Early Polls Give Hillary Clinton Strong Leads Over Barack Obama in Next States

State   |   Steven Ertelt   |   May 9, 2008   |   9:00AM   |   WASHINGTON, DC

Early Polls Give Hillary Clinton Strong Leads Over Barack Obama in Next States

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by Steven Ertelt
LifeNews.com Editor
May 9
, 2008

Washington, DC (LifeNews.com) — Early polls in the upcoming Democratic primary battleground states give a tremendous edge to Hillary Clinton over her rival Barack Obama. After splitting North Carolina and Indiana, the pro-abortion candidates will head to West Virginia next week and Oregon and Kentucky a week later.

Obama pulled out a convincing North Carolina win getting 56 percent of the Democratic vote with 99 percent of the precincts reporting. Clinton brought home just 42 percent.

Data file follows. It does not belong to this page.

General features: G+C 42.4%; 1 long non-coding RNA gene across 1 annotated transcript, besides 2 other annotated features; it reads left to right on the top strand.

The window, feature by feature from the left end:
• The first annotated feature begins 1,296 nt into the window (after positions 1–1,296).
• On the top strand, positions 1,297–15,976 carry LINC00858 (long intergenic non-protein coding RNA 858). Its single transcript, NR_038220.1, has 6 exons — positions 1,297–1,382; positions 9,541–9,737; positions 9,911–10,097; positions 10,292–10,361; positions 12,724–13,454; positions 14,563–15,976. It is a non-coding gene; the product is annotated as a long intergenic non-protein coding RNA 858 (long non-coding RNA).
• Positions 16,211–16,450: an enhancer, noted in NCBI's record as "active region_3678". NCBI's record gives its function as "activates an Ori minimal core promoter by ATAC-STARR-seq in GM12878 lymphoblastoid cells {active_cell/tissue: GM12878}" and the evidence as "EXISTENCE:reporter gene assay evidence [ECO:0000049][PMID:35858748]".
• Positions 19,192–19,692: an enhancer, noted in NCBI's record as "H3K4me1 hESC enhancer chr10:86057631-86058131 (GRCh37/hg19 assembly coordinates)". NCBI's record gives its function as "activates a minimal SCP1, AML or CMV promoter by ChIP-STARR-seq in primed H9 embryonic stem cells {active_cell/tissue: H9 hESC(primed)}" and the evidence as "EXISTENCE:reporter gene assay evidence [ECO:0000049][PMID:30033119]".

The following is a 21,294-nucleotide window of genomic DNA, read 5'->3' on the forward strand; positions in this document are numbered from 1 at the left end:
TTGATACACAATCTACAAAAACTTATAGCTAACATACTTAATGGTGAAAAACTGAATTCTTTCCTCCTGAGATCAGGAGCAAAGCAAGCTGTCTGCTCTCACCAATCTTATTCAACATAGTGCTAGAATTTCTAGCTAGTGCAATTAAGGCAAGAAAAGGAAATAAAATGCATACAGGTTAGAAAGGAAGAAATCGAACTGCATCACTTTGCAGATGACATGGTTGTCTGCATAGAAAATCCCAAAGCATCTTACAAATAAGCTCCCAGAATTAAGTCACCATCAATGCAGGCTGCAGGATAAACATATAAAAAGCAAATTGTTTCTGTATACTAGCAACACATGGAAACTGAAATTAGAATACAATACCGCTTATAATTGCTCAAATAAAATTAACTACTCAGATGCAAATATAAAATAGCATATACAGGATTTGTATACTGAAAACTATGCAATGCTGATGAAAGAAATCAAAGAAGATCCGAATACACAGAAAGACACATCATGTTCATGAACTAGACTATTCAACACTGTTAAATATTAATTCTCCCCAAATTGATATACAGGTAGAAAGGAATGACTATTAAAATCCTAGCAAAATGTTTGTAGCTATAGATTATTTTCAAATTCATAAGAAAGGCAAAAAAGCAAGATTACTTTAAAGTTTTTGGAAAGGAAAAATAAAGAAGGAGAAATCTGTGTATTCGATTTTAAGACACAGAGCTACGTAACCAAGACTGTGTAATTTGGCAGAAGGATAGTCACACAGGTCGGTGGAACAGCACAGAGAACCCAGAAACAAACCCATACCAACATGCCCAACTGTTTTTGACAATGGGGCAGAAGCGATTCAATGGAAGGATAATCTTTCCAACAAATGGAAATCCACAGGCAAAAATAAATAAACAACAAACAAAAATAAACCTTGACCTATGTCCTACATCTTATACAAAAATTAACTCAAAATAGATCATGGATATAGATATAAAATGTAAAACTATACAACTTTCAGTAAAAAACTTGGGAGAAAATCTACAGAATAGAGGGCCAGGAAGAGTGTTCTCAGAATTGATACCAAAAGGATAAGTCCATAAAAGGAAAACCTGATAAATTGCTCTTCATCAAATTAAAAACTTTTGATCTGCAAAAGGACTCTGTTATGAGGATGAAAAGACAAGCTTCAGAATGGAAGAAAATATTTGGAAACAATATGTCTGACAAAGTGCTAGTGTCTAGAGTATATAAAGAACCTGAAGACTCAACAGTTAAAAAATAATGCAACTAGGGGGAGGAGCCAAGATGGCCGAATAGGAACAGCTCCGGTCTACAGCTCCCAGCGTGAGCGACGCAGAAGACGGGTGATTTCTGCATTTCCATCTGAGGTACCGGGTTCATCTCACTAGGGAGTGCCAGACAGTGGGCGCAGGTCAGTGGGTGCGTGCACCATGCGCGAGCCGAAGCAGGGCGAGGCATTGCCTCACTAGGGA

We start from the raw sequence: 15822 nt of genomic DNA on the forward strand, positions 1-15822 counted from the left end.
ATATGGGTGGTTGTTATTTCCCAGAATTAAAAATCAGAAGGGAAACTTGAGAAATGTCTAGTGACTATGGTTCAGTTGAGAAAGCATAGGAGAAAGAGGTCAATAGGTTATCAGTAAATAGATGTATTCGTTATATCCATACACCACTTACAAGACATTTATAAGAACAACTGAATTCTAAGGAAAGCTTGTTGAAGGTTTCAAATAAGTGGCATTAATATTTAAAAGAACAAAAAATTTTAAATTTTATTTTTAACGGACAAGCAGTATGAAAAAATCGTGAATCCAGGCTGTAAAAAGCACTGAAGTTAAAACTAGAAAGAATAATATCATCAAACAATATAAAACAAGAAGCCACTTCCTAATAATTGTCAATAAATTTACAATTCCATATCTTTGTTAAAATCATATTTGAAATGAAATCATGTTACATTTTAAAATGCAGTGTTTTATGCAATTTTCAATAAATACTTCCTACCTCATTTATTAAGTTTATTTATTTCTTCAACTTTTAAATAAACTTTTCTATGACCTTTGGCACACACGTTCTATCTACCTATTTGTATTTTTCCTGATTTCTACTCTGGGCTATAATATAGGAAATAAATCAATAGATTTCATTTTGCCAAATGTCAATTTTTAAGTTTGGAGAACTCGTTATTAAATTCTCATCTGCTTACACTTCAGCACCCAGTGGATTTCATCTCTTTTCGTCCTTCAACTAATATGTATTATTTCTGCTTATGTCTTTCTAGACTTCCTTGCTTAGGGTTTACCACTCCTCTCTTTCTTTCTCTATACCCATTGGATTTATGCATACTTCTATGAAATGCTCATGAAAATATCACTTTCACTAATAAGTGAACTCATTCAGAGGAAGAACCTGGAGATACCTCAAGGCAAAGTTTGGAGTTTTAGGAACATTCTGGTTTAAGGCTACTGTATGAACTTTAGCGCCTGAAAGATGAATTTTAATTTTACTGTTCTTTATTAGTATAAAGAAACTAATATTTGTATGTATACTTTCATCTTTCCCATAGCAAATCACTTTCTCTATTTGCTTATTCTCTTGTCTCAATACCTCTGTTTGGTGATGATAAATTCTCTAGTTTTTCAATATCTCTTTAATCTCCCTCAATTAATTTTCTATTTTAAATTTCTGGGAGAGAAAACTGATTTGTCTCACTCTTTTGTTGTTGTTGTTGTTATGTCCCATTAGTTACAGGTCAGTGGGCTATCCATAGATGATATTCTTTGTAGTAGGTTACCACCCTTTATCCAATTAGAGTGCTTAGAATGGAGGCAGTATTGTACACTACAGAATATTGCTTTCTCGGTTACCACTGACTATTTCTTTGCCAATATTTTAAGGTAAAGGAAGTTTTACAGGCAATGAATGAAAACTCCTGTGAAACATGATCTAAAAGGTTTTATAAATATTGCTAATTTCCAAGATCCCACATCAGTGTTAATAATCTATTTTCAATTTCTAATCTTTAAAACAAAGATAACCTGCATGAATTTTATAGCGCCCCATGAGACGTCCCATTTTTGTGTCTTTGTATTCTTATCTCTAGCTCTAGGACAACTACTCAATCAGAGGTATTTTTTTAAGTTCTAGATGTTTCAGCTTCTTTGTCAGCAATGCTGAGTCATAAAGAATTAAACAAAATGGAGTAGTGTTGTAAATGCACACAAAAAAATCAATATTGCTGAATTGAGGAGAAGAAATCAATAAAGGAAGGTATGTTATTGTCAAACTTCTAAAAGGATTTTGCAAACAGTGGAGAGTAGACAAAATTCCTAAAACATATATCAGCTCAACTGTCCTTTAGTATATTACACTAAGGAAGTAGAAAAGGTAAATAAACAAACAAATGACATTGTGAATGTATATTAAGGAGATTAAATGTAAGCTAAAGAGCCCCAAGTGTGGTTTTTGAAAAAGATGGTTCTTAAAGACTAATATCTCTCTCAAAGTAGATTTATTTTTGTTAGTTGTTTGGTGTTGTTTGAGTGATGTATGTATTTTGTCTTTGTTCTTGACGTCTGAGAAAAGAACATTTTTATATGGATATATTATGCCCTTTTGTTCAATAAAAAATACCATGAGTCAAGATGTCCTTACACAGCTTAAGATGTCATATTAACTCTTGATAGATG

In Indiana, Clinton won a close battle 51-49 percent.

Looking ahead to next week, the two most recent polls in West Virginia, a state Clinton has guaranteed she would carry, show her leading with a comfortable margin.

Both polls were conducted prior to Tuesday night’s elections.

The Rasmussen survey, released Monday, shows Clinton leading Obama 29 points, with a 56 to 27 percent advantage. A poll by the Democratic firm TSG Consulting, released Thursday but conducted on May 3, showed Clinton ahead 63 to 23 — a whopping 40 point spread.

Survey USA has been the only major polling firm conducting period polling of Kentucky Democrats and the most recent survey, conducted May 3-5, has Clinton ahead 62-28, a 34 point margin. Two April polls and a March survey show a similar margin favoring Clinton.

Meanwhile, in Oregon, a Rasmussen survey conducted last week has Obama leading Clinton 51 to 39 percent and two Survey USA polls from April have him leading by 6 and 10 percent respectively.

Should Clinton carry West Virginia by a large margin and split Oregon and Kentucky with Obama, she could conceivably carry her presidential campaign into June or further depending on whether she’s able to convince superdelegates to support or her having the Michigan and Florida delegates seated at the Democratic convention.